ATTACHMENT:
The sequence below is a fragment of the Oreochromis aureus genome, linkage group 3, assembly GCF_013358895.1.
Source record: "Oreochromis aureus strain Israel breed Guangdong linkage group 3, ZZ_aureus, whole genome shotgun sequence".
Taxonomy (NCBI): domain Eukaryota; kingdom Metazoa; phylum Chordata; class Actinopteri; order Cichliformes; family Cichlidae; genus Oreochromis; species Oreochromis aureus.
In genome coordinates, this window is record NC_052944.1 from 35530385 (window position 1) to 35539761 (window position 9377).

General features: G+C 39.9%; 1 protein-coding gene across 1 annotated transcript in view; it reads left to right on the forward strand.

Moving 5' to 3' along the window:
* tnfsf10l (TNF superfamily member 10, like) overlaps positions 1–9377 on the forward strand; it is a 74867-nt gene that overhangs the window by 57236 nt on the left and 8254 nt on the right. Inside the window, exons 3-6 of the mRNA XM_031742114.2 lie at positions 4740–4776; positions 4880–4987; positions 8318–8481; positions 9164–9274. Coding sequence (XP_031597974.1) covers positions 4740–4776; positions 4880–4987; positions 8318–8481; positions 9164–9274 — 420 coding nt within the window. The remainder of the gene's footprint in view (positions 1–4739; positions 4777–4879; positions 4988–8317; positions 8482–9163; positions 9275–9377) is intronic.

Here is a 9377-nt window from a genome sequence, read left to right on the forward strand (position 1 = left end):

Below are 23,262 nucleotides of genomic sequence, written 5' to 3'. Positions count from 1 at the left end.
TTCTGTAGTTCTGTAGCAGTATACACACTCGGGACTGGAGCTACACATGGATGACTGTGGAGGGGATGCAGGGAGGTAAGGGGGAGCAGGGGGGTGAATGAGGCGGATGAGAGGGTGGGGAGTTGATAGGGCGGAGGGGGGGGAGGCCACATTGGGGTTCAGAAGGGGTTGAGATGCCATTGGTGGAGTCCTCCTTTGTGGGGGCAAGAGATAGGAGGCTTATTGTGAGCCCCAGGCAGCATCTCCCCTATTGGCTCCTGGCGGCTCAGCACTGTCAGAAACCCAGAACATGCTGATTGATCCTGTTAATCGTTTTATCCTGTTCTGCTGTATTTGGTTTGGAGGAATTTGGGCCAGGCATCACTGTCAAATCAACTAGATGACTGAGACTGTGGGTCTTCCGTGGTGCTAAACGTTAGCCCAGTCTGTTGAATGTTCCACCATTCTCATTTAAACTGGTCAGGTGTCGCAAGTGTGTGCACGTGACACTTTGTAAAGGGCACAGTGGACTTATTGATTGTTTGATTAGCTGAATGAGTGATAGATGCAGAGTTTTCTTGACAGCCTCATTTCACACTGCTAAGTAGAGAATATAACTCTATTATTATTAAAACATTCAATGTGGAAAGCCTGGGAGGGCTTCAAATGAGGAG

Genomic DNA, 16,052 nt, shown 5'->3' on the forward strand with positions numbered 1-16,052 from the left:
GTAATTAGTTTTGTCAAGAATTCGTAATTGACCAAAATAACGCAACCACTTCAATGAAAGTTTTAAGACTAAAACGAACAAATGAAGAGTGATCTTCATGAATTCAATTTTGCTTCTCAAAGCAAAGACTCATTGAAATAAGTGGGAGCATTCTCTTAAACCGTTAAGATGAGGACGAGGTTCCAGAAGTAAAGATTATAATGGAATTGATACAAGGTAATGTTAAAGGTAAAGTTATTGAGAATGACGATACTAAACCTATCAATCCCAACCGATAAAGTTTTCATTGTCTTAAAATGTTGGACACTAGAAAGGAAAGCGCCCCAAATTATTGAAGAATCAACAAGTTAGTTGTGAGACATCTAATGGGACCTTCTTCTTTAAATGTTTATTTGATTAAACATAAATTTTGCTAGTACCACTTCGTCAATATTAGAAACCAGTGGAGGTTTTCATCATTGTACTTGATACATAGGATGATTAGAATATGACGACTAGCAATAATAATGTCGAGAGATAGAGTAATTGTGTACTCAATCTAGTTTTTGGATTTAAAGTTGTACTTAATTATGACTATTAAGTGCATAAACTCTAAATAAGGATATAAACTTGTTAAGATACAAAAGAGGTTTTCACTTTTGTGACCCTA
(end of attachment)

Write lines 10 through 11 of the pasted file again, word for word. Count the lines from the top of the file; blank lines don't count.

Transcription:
TTCTGTAGTTCTGTAGCAGTATACACACTCGGGACTGGAGCTACACATGGATGACTGTGGAGGGGATGCAGGGAGGTAAGGGGGAGCAGGGGGGTGAATGAGGCGGATGAGAGGGTGGGGAGTTGATAGGGCGGAGGGGGGGGAGGCCACATTGGGGTTCAGAAGGGGTTGAGATGCCATTGGTGGAGTCCTCCTTTGTGGGGGCAAGAGATAGGAGGCTTATTGTGAGCCCCAGGCAGCATCTCCCCTATTGGCTCCTGGCGGCTCAGCACTGTCAGAAACCCAGAACATGCTGATTGATCCTGTTAATCGTTTTATCCTGTTCTGCTGTATTTGGTTTGGAGGAATTTGGGCCAGGCATCACTGTCAAATCAACTAGATGACTGAGACTGTGGGTCTTCCGTGGTGCTAAACGTTAGCCCAGTCTGTTGAATGTTCCACCATTCTCATTTAAACTGGTCAGGTGTCGCAAGTGTGTGCACGTGACACTTTGTAAAGGGCACAGTGGACTTATTGATTGTTTGATTAGCTGAATGAGTGATAGATGCAGAGTTTTCTTGACAGCCTCATTTCACACTGCTAAGTAGAGAATATAACTCTATTATTATTAAAACATTCAATGTGGAAAGCCTGGGAGGGCTTCAAATGAGGAG

Genomic DNA, 16,052 nt, shown 5'->3' on the forward strand with positions numbered 1-16,052 from the left: